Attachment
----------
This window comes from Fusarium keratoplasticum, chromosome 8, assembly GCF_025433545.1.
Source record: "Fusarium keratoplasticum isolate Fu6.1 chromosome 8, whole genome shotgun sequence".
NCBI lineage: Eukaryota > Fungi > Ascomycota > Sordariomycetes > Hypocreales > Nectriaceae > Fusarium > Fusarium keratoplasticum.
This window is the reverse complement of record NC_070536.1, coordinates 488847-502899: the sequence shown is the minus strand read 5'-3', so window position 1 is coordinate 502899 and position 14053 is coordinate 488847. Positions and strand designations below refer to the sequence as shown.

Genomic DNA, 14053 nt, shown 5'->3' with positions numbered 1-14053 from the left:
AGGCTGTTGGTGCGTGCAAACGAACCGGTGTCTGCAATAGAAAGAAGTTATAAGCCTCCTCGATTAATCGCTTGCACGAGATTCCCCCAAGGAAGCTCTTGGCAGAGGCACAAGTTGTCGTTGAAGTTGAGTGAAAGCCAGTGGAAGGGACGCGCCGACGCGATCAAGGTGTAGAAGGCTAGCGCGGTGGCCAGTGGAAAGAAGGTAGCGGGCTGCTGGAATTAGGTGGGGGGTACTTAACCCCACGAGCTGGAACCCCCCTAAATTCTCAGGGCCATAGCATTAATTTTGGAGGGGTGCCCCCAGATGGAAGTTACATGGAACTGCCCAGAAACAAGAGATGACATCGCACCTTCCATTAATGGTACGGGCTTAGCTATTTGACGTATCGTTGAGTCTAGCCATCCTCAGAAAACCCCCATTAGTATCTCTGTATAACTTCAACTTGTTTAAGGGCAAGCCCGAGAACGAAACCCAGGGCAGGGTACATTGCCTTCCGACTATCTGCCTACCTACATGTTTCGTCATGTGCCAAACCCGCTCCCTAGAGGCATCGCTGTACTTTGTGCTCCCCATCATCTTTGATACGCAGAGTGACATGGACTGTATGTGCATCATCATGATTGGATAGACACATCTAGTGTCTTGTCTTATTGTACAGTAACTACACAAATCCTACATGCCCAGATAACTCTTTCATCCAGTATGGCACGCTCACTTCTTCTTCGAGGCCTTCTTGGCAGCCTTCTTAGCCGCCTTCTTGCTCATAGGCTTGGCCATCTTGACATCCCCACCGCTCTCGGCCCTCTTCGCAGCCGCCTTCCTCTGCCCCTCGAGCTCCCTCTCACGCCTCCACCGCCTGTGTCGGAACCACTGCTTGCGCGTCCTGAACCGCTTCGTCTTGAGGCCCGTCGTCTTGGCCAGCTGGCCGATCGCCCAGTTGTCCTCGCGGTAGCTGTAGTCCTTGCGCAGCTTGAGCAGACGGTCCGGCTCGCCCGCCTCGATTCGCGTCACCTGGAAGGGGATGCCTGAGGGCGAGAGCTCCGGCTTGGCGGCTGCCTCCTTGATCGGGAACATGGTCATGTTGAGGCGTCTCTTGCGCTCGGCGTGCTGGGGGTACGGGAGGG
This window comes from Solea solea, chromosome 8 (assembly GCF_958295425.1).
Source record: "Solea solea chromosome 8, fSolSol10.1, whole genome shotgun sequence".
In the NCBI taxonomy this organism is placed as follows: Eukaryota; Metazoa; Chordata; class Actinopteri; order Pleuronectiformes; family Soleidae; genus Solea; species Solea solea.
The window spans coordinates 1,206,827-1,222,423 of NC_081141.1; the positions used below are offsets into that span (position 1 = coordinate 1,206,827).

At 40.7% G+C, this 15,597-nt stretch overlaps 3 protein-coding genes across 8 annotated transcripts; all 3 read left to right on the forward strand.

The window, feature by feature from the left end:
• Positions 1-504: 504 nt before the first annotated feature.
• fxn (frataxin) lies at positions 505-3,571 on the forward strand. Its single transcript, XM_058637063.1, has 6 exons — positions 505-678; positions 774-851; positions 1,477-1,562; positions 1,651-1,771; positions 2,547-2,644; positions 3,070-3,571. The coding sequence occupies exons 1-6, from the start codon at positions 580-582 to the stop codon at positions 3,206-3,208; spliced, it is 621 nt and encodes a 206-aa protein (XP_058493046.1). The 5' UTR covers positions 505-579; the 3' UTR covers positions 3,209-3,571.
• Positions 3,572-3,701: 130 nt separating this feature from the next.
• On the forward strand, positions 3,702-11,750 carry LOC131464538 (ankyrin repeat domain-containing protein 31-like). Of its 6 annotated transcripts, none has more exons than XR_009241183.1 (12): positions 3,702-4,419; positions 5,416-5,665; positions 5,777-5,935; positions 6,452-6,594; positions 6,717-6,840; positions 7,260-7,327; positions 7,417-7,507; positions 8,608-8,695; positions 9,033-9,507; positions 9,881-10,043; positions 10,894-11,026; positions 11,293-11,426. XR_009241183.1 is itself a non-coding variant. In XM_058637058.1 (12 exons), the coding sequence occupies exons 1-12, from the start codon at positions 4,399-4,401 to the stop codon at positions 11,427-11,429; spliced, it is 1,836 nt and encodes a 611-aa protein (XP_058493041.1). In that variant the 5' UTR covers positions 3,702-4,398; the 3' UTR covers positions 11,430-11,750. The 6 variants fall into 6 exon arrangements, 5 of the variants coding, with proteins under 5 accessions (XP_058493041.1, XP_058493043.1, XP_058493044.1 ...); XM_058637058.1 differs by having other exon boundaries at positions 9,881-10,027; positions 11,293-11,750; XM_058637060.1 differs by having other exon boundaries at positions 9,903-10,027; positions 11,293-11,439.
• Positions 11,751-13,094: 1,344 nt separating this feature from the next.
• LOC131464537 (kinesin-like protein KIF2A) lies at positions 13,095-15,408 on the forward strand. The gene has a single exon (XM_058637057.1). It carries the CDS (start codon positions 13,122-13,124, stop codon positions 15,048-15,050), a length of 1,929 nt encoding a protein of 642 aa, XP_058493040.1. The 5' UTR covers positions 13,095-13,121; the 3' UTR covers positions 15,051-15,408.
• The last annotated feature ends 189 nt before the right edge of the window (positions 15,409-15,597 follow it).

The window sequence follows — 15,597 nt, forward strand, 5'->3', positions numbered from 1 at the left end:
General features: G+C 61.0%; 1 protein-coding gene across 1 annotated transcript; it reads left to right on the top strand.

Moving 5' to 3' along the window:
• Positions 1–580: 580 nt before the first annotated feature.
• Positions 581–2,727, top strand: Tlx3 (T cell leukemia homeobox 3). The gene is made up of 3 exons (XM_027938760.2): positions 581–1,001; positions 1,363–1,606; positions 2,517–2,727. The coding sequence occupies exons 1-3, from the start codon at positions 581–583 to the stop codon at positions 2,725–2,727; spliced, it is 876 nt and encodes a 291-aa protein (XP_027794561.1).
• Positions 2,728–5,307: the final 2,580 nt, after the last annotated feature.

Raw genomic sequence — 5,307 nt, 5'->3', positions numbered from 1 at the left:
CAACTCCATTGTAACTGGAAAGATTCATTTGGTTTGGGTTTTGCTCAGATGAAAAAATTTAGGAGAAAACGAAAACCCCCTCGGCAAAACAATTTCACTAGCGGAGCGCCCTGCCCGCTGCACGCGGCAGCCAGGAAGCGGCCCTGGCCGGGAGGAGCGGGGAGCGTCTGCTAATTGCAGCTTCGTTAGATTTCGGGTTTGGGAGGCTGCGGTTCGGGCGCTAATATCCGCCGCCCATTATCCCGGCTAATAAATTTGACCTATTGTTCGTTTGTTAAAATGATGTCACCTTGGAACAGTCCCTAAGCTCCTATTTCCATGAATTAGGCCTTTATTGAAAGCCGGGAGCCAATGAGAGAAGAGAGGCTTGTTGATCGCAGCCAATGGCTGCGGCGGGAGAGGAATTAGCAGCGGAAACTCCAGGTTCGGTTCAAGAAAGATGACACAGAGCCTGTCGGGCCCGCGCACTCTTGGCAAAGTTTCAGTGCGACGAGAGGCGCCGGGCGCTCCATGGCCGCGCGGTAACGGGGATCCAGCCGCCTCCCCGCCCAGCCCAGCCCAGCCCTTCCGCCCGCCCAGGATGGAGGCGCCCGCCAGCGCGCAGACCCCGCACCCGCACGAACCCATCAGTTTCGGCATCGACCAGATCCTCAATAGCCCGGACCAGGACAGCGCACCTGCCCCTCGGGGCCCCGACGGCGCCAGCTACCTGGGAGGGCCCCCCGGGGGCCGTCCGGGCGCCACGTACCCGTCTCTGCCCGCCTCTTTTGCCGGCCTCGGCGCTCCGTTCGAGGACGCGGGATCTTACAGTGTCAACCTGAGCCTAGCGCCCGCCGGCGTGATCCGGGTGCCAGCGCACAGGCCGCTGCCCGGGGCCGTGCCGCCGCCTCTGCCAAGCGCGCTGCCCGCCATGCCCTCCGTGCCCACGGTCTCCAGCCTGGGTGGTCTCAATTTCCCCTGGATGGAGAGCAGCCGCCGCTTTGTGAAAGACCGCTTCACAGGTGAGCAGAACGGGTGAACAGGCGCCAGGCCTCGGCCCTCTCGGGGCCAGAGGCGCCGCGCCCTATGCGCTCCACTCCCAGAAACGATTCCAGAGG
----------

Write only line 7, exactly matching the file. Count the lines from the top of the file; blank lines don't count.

This window comes from Solea solea, chromosome 8 (assembly GCF_958295425.1).